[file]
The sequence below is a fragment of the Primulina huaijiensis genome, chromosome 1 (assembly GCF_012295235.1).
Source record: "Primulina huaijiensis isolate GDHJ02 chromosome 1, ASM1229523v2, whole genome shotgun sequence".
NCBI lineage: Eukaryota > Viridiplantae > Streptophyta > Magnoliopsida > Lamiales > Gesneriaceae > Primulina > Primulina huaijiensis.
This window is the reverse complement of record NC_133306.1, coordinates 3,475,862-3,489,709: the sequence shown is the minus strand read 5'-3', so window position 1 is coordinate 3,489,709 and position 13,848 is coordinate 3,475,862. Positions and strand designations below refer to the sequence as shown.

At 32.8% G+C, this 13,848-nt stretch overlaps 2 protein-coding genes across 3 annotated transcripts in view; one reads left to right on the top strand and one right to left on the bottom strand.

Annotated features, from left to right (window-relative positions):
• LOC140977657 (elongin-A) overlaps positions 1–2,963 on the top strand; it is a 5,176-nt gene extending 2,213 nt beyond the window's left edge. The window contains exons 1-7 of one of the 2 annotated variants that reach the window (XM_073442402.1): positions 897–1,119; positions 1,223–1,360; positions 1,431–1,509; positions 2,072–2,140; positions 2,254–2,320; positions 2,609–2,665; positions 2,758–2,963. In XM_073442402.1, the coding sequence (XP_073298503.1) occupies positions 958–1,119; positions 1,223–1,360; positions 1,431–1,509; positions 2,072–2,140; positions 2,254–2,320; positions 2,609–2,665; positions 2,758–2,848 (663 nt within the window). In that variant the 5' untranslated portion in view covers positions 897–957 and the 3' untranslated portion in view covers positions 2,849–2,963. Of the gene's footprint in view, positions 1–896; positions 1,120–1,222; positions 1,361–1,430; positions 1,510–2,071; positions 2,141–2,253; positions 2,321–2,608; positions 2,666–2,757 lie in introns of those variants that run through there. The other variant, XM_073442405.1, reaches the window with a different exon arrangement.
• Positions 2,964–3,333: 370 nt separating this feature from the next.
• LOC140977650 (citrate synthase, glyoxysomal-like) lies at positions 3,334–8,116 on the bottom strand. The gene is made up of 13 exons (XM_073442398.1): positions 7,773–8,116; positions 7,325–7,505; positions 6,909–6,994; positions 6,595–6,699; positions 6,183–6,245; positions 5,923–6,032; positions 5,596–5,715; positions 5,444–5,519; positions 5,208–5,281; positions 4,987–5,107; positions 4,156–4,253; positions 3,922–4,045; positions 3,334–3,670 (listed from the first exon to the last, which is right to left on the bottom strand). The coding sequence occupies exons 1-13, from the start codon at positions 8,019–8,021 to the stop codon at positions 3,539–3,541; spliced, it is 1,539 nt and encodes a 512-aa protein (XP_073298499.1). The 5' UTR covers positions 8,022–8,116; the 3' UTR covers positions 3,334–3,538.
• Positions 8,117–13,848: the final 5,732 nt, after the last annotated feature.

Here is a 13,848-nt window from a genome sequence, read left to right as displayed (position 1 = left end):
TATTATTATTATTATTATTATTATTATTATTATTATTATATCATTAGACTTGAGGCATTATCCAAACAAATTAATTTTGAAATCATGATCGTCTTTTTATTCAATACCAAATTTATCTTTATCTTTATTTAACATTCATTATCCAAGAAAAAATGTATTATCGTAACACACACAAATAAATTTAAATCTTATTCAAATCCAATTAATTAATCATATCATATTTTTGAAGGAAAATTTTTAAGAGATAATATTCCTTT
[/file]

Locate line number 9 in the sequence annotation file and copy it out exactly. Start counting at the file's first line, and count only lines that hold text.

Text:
• LOC140977650 (citrate synthase, glyoxysomal-like) lies at positions 3,334–8,116 on the bottom strand. The gene is made up of 13 exons (XM_073442398.1): positions 7,773–8,116; positions 7,325–7,505; positions 6,909–6,994; positions 6,595–6,699; positions 6,183–6,245; positions 5,923–6,032; positions 5,596–5,715; positions 5,444–5,519; positions 5,208–5,281; positions 4,987–5,107; positions 4,156–4,253; positions 3,922–4,045; positions 3,334–3,670 (listed from the first exon to the last, which is right to left on the bottom strand). The coding sequence occupies exons 1-13, from the start codon at positions 8,019–8,021 to the stop codon at positions 3,539–3,541; spliced, it is 1,539 nt and encodes a 512-aa protein (XP_073298499.1). The 5' UTR covers positions 8,022–8,116; the 3' UTR covers positions 3,334–3,538.